A Quiet Place, directed by and starring John Krasinski, is not a silent movie, but it is a movie that revolves around silence. It made me think about what sound gives to a movie, and what it takes away. Krasinski’s co-writers Scott Beck and Bryan Woods, who originated the idea, say that they watched a lot of silent films in college, their excellent horror film made me ponder silent film presentation rather than production. In fact, I kept thinking about a recent, controversial score for a 1920s movie, and what the purpose of music and sound is in a film.
Hitchcock said that one mark of a good film is that you can follow it with the sound turned off, and that is certainly true of A Quiet Place. Our heroes are a family of five, led by Krasinski and his real-wife wife Emily Blunt. Their daughter is played by Millicent Simmonds, the young deaf actress who is every bit as remarkable here as she was in Todd Haynes’s Wonderstruck, and her little brother is played by Noah Jupe, whom you may have seen in The Night Manager or Suburbicon. The premise, as with the best horror movies, is both simple and devastating. New York State has been left desolate after an influx of seemingly indestructible monsters. They’re blind, but highly sensitive to sound, so staying silent is the only way to stay alive.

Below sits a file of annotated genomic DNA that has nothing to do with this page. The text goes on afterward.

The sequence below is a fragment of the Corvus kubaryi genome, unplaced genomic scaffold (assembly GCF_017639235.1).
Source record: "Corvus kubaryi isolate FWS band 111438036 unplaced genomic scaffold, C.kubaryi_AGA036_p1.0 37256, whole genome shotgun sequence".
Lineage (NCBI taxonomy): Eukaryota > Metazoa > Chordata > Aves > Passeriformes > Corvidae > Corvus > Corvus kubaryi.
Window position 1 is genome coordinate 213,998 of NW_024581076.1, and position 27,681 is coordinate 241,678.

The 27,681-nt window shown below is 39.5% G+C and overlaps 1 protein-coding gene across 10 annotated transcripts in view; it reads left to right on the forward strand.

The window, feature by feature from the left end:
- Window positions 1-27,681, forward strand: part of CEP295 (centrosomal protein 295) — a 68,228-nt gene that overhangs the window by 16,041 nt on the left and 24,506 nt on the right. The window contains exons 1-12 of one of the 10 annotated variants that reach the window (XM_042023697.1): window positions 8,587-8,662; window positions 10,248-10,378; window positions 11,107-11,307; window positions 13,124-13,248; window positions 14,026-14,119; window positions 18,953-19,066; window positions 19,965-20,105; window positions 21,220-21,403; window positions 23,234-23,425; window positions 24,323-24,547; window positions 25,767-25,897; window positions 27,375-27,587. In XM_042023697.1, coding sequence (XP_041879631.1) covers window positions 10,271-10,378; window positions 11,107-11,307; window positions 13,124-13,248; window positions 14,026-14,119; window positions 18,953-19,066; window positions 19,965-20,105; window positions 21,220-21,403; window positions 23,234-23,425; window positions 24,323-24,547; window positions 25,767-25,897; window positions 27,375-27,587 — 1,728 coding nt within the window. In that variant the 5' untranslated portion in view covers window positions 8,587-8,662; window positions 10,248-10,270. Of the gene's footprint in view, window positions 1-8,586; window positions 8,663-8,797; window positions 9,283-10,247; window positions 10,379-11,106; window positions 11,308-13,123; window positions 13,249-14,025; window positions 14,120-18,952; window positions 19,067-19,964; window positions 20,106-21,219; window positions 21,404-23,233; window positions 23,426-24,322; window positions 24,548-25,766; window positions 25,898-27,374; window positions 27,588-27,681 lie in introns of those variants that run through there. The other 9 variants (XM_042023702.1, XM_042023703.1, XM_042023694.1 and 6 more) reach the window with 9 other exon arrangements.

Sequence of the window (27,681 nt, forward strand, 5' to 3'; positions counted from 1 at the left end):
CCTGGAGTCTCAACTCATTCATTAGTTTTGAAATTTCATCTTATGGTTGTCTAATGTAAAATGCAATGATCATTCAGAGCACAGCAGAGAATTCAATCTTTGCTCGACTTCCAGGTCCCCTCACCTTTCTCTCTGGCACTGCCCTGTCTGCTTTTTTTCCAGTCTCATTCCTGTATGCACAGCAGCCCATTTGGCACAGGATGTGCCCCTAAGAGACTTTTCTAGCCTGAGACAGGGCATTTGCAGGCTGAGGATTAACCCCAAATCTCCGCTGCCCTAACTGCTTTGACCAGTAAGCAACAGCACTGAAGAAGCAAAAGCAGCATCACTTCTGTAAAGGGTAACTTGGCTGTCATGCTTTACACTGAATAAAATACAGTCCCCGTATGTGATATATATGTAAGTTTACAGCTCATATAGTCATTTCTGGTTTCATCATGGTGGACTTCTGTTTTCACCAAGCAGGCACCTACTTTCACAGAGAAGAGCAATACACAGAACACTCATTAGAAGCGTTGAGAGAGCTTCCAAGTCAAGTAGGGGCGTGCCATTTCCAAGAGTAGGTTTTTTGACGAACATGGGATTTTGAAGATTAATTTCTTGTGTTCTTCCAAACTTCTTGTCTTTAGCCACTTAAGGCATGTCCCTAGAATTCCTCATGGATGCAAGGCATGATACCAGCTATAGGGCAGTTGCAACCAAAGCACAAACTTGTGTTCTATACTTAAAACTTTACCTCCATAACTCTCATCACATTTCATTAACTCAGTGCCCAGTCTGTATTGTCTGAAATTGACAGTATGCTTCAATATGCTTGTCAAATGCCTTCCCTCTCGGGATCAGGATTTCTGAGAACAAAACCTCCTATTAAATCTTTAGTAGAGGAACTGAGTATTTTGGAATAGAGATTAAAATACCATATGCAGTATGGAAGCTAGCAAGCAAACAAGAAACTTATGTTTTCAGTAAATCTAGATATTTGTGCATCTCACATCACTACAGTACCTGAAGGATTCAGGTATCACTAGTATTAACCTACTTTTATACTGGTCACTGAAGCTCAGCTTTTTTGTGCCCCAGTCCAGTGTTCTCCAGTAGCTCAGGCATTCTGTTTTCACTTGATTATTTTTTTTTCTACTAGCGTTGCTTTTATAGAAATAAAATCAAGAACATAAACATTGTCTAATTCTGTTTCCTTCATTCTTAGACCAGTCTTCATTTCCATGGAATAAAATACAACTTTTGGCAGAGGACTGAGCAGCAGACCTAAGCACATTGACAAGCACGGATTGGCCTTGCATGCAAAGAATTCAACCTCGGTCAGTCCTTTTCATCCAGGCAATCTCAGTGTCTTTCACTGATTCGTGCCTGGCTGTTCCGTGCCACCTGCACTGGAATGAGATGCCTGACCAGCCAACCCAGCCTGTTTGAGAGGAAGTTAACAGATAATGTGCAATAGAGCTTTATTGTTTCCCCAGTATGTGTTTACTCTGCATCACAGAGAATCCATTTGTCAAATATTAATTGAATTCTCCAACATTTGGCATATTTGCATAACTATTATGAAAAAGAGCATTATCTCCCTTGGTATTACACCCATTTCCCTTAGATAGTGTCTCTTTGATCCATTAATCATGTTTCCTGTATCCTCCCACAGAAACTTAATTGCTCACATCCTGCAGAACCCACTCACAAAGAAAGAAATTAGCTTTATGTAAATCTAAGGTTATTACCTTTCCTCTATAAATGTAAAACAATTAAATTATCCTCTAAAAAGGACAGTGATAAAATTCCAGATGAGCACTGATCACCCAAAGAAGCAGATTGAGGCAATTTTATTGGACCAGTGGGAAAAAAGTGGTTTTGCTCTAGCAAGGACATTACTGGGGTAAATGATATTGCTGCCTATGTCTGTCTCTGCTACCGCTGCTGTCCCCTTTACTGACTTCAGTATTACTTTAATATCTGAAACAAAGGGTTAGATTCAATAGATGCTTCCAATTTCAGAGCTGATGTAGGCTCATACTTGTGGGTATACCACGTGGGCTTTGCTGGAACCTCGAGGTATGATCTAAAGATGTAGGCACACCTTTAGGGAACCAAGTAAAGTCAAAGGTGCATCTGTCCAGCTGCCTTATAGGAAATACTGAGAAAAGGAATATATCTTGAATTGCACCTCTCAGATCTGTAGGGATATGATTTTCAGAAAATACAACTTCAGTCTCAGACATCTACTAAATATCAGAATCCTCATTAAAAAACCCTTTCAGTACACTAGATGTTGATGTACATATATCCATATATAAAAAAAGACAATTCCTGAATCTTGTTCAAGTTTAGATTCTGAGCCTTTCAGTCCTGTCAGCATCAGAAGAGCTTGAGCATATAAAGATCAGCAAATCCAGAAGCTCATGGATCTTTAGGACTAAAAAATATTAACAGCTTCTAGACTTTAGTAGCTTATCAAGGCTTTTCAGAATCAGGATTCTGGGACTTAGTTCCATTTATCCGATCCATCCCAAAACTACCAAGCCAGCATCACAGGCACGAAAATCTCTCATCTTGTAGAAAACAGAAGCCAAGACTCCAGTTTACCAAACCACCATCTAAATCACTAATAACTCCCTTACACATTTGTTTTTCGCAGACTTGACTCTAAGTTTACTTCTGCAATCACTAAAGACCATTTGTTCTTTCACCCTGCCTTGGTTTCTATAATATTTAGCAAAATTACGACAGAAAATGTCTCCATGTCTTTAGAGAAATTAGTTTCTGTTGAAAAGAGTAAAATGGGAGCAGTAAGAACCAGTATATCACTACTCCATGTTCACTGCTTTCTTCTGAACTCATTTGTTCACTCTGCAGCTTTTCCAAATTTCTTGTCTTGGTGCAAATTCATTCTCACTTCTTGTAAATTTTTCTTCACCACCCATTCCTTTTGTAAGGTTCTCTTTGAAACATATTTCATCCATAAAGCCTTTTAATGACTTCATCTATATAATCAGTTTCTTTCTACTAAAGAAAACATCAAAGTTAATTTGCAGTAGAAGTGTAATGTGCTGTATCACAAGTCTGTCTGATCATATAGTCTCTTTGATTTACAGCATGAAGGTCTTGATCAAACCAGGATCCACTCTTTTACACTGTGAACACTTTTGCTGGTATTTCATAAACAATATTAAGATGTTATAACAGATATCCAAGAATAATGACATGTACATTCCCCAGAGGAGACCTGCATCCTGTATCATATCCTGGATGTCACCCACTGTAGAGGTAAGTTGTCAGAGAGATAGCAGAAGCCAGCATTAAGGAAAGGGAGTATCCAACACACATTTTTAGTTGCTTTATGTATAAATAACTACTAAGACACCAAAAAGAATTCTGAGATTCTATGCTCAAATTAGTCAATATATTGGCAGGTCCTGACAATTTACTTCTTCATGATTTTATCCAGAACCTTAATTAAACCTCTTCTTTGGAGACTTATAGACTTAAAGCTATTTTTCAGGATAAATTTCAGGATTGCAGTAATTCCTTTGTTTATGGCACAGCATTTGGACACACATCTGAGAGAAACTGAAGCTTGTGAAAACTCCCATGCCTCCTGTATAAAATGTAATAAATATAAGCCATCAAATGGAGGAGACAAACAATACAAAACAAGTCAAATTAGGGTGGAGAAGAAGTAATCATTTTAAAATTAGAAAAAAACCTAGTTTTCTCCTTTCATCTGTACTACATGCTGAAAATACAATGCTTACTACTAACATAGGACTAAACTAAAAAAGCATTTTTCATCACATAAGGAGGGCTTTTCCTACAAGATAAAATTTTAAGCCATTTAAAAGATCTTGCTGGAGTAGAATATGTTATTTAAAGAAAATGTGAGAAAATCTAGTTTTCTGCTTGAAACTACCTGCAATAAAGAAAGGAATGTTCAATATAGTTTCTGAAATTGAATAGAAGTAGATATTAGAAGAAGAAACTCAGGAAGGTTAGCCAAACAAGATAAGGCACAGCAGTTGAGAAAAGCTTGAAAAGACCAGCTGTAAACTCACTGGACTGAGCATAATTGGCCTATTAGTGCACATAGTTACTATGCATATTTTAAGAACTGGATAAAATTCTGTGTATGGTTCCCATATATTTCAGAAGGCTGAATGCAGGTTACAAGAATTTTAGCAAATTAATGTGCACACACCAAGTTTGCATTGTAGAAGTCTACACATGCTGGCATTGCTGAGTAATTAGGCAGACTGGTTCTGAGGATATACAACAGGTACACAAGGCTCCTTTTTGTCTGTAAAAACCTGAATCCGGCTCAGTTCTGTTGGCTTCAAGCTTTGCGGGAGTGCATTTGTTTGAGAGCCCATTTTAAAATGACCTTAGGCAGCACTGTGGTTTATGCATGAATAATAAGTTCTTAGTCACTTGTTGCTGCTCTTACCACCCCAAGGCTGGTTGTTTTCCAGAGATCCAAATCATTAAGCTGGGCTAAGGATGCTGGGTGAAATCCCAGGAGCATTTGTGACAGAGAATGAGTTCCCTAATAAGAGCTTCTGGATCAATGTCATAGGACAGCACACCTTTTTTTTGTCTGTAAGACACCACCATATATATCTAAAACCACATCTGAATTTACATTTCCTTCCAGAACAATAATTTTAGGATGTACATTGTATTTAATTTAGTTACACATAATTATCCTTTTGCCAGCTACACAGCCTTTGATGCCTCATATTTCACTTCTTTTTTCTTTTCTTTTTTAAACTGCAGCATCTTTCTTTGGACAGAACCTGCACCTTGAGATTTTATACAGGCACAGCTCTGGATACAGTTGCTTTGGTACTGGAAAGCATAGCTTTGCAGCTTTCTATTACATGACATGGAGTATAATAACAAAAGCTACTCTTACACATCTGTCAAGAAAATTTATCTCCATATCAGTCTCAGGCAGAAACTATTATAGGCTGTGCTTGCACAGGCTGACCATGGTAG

The opening sequence, in which the family raid a deserted drugstore for supplies, illustrates their survival strategy. The cast go barefoot, move slowly and deliberately, and communicate only via sign language (subtitled for those viewers who don’t read it). There are just two intertitles, counting the days since the invasion. Because the scenario unfolds so neatly with so little spoken or audible dialogue, much has been made of the film’s clever visual exposition, though that may be laying it on a bit thick. There’s a whiteboard back at the family’s base camp with helpful notes writ large, and a selection of carefully curated headlines from the New York Post pinned up alongside it.